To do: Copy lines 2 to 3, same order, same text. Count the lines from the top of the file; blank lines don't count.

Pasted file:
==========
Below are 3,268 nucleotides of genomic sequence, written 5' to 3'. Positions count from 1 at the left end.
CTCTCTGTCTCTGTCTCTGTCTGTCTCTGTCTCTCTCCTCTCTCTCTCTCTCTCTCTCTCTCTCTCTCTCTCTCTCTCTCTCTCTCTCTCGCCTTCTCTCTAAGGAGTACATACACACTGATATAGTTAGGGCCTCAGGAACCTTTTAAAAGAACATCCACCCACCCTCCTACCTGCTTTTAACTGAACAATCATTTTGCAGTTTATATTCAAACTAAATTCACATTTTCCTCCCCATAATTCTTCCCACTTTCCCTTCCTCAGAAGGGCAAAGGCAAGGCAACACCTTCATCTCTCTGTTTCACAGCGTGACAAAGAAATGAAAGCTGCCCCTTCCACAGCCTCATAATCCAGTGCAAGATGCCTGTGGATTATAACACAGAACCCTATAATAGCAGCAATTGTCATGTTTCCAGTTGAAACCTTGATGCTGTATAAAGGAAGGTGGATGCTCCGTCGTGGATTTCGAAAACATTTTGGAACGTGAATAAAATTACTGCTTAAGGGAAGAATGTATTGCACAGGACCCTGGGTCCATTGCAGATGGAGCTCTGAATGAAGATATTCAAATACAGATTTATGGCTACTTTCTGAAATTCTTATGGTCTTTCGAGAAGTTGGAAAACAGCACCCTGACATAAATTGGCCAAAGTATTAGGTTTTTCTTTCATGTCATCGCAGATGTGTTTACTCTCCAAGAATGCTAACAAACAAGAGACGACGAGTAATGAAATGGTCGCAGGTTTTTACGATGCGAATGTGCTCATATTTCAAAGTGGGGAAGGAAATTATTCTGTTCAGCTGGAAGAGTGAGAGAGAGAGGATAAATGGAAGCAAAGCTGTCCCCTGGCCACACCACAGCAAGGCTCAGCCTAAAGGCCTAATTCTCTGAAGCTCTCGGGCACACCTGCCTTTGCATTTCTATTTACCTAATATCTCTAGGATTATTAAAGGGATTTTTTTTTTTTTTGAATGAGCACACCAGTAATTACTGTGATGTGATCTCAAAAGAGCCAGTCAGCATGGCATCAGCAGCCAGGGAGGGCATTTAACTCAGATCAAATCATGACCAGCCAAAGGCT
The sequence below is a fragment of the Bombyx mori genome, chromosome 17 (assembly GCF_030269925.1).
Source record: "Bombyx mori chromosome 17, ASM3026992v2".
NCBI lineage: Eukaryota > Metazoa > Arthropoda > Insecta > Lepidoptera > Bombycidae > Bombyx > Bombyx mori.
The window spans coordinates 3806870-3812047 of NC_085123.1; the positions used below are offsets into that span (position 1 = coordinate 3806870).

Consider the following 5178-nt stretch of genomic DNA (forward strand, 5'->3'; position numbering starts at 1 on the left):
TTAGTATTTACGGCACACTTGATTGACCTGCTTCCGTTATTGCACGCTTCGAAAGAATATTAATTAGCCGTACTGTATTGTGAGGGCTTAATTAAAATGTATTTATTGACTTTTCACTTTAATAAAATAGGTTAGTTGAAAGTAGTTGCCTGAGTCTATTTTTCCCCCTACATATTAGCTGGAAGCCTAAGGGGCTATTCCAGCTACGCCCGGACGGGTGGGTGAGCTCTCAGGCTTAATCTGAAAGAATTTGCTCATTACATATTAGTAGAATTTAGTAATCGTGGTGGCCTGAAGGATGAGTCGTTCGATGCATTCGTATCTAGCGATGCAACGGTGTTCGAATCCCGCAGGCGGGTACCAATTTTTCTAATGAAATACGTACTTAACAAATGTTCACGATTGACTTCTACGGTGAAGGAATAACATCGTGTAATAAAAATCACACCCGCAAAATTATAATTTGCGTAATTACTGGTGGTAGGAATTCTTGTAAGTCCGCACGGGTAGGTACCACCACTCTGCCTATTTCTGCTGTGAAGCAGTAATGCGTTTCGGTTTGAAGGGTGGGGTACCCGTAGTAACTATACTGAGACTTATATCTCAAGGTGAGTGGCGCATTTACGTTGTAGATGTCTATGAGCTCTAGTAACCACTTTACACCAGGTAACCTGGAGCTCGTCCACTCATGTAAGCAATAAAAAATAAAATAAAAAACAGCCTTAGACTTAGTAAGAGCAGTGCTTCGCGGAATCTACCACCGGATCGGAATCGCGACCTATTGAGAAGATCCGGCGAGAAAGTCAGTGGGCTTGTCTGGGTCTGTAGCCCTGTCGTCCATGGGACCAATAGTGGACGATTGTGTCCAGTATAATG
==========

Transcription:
CTCTCTGTCTCTGTCTCTGTCTGTCTCTGTCTCTCTCCTCTCTCTCTCTCTCTCTCTCTCTCTCTCTCTCTCTCTCTCTCTCTCTCTCTCGCCTTCTCTCTAAGGAGTACATACACACTGATATAGTTAGGGCCTCAGGAACCTTTTAAAAGAACATCCACCCACCCTCCTACCTGCTTTTAACTGAACAATCATTTTGCAGTTTATATTCAAACTAAATTCACATTTTCCTCCCCATAATTCTTCCCACTTTCCCTTCCTCAGAAGGGCAAAGGCAAGGCAACACCTTCATCTCTCTGTTTCACAGCGTGACAAAGAAATGAAAGCTGCCCCTTCCACAGCCTCATAATCCAGTGCAAGATGCCTGTGGATTATAACACAGAACCCTATAATAGCAGCAATTGTCATGTTTCCAGTTGAAACCTTGATGCTGTATAAAGGAAGGTGGATGCTCCGTCGTGGATTTCGAAAACATTTTGGAACGTGAATAAAATTACTGCTTAAGGGAAGAATGTATTGCACAGGACCCTGGGTCCATTGCAGATGGAGCTCTGAATGAAGATATTCAAATACAGATTTATGGCTACTTTCTGAAATTCTTATGGTCTTTCGAGAAGTTGGAAAACAGCACCCTGACATAAATTGGCCAAAGTATTAGGTTTTTCTTTCATGTCATCGCAGATGTGTTTACTCTCCAAGAATGCTAACAAACAAGAGACGACGAGTAATGAAATGGTCGCAGGTTTTTACGATGCGAATGTGCTCATATTTCAAAGTGGGGAAGGAAATTATTCTGTTCAGCTGGAAGAGTGAGAGAGAGAGGATAAATGGAAGCAAAGCTGTCCCCTGGCCACACCACAGCAAGGCTCAGCCTAAAGGCCTAATTCTCTGAAGCTCTCGGGCACACCTGCCTTTGCATTTCTATTTACCTAATATCTCTAGGATTATTAAAGGGATTTTTTTTTTTTTTGAATGAGCACACCAGTAATTACTGTGATGTGATCTCAAAAGAGCCAGTCAGCATGGCATCAGCAGCCAGGGAGGGCATTTAACTCAGATCAAATCATGACCAGCCAAAGGCT
The sequence below is a fragment of the Bombyx mori genome, chromosome 17 (assembly GCF_030269925.1).